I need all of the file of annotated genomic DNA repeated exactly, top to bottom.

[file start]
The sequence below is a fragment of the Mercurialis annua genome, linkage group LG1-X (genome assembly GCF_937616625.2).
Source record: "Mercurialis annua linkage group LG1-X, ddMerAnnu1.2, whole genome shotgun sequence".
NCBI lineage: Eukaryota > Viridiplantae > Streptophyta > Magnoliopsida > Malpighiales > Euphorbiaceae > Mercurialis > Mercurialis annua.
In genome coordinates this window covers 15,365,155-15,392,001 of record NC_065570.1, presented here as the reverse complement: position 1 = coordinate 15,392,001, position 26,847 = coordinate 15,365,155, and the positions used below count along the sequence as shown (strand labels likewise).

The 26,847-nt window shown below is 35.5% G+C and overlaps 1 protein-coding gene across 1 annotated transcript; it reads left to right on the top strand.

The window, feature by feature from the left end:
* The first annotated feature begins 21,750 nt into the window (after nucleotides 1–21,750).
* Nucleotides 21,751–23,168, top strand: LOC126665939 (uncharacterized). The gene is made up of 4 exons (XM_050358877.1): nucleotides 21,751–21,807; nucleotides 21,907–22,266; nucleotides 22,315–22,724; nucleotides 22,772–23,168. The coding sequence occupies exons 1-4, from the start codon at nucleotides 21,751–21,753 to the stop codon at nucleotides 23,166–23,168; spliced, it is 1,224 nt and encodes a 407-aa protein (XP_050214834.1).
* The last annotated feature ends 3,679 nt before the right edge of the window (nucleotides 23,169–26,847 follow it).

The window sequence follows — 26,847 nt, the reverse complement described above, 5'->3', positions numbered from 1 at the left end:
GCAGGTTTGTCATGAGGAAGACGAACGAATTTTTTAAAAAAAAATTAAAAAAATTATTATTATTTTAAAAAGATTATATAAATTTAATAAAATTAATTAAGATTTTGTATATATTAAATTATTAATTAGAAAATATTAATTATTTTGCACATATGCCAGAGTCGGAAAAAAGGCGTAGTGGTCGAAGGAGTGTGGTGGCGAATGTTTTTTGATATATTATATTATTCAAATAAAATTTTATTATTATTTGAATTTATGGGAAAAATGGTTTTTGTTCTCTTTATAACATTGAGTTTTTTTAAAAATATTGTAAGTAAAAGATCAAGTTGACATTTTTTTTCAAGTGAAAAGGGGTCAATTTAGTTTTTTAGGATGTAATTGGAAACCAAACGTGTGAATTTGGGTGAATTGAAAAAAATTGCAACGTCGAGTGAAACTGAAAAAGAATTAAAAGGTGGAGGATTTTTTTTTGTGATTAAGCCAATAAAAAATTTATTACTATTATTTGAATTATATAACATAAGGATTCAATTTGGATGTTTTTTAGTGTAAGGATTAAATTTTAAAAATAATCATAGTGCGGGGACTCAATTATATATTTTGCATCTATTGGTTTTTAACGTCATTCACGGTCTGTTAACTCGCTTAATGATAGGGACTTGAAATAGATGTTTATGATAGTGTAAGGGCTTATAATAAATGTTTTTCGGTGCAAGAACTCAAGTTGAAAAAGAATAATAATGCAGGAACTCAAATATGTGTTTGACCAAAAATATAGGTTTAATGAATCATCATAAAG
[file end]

The sequence below is a fragment of the Mercurialis annua genome, linkage group LG1-X (genome assembly GCF_937616625.2).
Source record: "Mercurialis annua linkage group LG1-X, ddMerAnnu1.2, whole genome shotgun sequence".
NCBI lineage: Eukaryota > Viridiplantae > Streptophyta > Magnoliopsida > Malpighiales > Euphorbiaceae > Mercurialis > Mercurialis annua.
In genome coordinates this window covers 15,365,155-15,392,001 of record NC_065570.1, presented here as the reverse complement: position 1 = coordinate 15,392,001, position 26,847 = coordinate 15,365,155, and the positions used below count along the sequence as shown (strand labels likewise).

The 26,847-nt window shown below is 35.5% G+C and overlaps 1 protein-coding gene across 1 annotated transcript; it reads left to right on the top strand.

The window, feature by feature from the left end:
* The first annotated feature begins 21,750 nt into the window (after nucleotides 1–21,750).
* Nucleotides 21,751–23,168, top strand: LOC126665939 (uncharacterized). The gene is made up of 4 exons (XM_050358877.1): nucleotides 21,751–21,807; nucleotides 21,907–22,266; nucleotides 22,315–22,724; nucleotides 22,772–23,168. The coding sequence occupies exons 1-4, from the start codon at nucleotides 21,751–21,753 to the stop codon at nucleotides 23,166–23,168; spliced, it is 1,224 nt and encodes a 407-aa protein (XP_050214834.1).
* The last annotated feature ends 3,679 nt before the right edge of the window (nucleotides 23,169–26,847 follow it).

The window sequence follows — 26,847 nt, the reverse complement described above, 5'->3', positions numbered from 1 at the left end:
GCAGGTTTGTCATGAGGAAGACGAACGAATTTTTTAAAAAAAAATTAAAAAAATTATTATTATTTTAAAAAGATTATATAAATTTAATAAAATTAATTAAGATTTTGTATATATTAAATTATTAATTAGAAAATATTAATTATTTTGCACATATGCCAGAGTCGGAAAAAAGGCGTAGTGGTCGAAGGAGTGTGGTGGCGAATGTTTTTTGATATATTATATTATTCAAATAAAATTTTATTATTATTTGAATTTATGGGAAAAATGGTTTTTGTTCTCTTTATAACATTGAGTTTTTTTAAAAATATTGTAAGTAAAAGATCAAGTTGACATTTTTTTTCAAGTGAAAAGGGGTCAATTTAGTTTTTTAGGATGTAATTGGAAACCAAACGTGTGAATTTGGGTGAATTGAAAAAAATTGCAACGTCGAGTGAAACTGAAAAAGAATTAAAAGGTGGAGGATTTTTTTTTGTGATTAAGCCAATAAAAAATTTATTACTATTATTTGAATTATATAACATAAGGATTCAATTTGGATGTTTTTTAGTGTAAGGATTAAATTTTAAAAATAATCATAGTGCGGGGACTCAATTATATATTTTGCATCTATTGGTTTTTAACGTCATTCACGGTCTGTTAACTCGCTTAATGATAGGGACTTGAAATAGATGTTTATGATAGTGTAAGGGCTTATAATAAATGTTTTTCGGTGCAAGAACTCAAGTTGAAAAAGAATAATAATGCAGGAACTCAAATATGTGTTTGACCAAAAATATAGGTTTAATGAATCATCATAAAG